The real solution to Kenya’s water needs is economic growth that will enable Kenyans to bear the costs of improved water transportation, storage, purification, and conservation through efficient use.

Sad to say, however, if climate change activists succeed in enacting policies to fight global warming, Kenya’s economic growth will be curtailed.

Why? Because abundant, reliable, affordable energy is an essential condition of economic growth, and activists seek to fight global warming by shunning the use of the most reliable and affordable energy sources for the developing world—coal and natural gas—and putting far more expensive "Green" energy sources like wind and solar in their place.

As it happens, Kenya has an estimated 400 million tons of coal reserves and is about to begin mining them, making the coal available to generate electricity and deliver its people from the smoke that comes from burning wood and dried dung as primary cooking and heating fuels—smoke that causes high rates of illness and premature death, especially among women and children, from respiratory diseases.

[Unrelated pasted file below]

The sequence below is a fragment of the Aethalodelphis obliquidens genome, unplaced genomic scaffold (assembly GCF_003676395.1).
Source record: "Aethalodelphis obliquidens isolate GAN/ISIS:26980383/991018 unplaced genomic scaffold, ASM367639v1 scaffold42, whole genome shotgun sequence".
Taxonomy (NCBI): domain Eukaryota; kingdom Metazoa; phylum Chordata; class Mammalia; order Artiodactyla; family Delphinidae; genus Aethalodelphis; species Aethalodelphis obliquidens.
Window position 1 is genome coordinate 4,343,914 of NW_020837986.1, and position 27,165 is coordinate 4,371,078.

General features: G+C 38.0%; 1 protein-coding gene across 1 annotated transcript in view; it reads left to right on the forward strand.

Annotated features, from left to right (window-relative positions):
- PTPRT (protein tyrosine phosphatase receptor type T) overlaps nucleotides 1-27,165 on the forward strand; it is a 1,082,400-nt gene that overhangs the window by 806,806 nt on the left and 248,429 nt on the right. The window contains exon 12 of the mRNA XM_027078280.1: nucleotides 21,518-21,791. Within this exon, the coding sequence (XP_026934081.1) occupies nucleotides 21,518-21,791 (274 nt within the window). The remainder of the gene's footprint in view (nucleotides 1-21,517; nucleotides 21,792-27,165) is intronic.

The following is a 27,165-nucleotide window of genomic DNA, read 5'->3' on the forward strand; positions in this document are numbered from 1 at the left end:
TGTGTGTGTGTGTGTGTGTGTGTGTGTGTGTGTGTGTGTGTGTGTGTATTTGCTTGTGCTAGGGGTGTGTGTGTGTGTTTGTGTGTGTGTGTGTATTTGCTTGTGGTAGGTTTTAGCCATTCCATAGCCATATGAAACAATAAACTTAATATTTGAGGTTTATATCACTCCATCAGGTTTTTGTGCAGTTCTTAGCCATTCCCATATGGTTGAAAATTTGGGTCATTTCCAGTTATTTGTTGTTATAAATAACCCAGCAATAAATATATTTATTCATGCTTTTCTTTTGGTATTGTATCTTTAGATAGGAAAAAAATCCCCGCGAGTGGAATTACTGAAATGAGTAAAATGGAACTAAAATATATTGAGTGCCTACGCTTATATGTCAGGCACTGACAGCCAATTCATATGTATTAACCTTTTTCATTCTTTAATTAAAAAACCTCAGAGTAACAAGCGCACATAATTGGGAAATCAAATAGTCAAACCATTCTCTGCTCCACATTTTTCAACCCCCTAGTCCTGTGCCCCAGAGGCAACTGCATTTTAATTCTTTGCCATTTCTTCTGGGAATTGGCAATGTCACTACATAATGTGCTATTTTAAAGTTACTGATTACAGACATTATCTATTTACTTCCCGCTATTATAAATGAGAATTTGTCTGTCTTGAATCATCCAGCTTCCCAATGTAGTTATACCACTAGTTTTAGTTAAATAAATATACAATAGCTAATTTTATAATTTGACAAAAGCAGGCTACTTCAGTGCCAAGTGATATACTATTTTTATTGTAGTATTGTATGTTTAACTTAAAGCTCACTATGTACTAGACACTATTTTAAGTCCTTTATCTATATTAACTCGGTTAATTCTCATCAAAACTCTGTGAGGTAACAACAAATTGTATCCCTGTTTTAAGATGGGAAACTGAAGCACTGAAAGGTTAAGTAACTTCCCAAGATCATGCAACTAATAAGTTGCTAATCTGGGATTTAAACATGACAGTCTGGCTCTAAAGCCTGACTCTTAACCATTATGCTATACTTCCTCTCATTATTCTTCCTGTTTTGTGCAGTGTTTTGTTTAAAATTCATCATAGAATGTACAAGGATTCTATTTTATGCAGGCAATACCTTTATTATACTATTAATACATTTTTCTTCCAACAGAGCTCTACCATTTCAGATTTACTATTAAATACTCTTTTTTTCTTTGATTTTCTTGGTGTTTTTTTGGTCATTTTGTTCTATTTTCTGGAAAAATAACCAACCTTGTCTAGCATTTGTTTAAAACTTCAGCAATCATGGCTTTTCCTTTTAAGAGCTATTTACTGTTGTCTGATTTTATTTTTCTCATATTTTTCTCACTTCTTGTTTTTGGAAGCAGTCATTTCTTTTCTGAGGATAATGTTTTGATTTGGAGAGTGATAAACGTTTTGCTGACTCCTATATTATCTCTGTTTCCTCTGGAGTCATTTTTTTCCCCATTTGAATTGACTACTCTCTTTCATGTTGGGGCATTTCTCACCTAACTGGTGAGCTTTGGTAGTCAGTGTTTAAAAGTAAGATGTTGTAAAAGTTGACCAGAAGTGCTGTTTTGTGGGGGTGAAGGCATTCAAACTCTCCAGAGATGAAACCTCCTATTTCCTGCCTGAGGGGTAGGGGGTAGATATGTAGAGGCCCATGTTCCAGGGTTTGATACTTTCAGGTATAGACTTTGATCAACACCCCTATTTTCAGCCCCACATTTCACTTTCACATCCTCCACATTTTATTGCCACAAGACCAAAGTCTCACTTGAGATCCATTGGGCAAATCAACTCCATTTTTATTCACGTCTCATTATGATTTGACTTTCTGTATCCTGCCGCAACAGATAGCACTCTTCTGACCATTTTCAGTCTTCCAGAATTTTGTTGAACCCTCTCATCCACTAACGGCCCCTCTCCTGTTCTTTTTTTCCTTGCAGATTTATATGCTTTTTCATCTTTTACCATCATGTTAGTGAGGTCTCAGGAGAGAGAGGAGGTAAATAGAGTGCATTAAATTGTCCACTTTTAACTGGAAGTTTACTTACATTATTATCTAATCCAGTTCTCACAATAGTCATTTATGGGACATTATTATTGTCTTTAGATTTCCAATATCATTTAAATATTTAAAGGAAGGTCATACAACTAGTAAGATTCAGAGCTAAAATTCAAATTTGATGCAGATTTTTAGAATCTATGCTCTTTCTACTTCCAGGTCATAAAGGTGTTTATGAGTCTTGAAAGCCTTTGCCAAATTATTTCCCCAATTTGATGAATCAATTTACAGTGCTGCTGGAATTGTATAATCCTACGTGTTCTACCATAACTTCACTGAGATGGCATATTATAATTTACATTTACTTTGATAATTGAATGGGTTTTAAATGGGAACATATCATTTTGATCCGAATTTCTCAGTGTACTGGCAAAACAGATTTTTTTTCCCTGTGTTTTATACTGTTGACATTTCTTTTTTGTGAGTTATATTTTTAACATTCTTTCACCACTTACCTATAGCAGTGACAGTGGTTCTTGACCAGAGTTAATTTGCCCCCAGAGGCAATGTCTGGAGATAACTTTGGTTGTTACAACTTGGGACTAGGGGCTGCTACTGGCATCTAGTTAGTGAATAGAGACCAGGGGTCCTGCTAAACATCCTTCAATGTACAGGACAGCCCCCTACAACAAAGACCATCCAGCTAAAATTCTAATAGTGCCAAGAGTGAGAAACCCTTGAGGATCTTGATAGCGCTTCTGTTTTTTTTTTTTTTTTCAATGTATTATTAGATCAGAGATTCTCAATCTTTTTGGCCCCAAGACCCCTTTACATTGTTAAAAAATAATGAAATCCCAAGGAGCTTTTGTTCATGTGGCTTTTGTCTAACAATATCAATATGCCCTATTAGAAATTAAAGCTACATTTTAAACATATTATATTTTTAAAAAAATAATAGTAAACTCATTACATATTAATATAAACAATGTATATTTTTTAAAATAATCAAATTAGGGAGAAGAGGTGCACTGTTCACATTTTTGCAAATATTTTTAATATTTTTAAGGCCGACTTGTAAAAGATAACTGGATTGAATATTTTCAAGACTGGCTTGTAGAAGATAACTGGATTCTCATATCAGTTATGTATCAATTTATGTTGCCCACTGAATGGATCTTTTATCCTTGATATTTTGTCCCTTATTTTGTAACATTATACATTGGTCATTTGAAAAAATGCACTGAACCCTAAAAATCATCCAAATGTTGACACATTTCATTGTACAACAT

In 2013, two other evangelicals made almost identical claims about climate change in Malawi. As I demonstrated then, those claims were false and based on the same kinds of mistakes shown in these videos.

I commend the good motives and lofty goals of those who make these claims. But motives and goals aren’t enough. Accurate facts are essential to wise decisions.

Ironically, and sadly, the climate policy the makers of these videos want will only bring further harm to the very people they long to help, by prolonging their poverty—the real threat to Kenyans’ health and life.

 

E. Calvin Beisner, Ph.D., is Founder and National Spokesman of the Cornwall Alliance for the Stewardship of Creation and author of several books on environmental stewardship.

 

 

 

It is a pleasant change to hear some commonsense from a church spokesman, particularly when it is backed up by thorough and knowledgeable research. It is about time that other religious organisations realised that their statements and actions are actually highly detrimental to the interests of Africans.

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16 Comments
  1. March 25, 2015 1:41 pm

    Energy and Poverty are obviously tied together.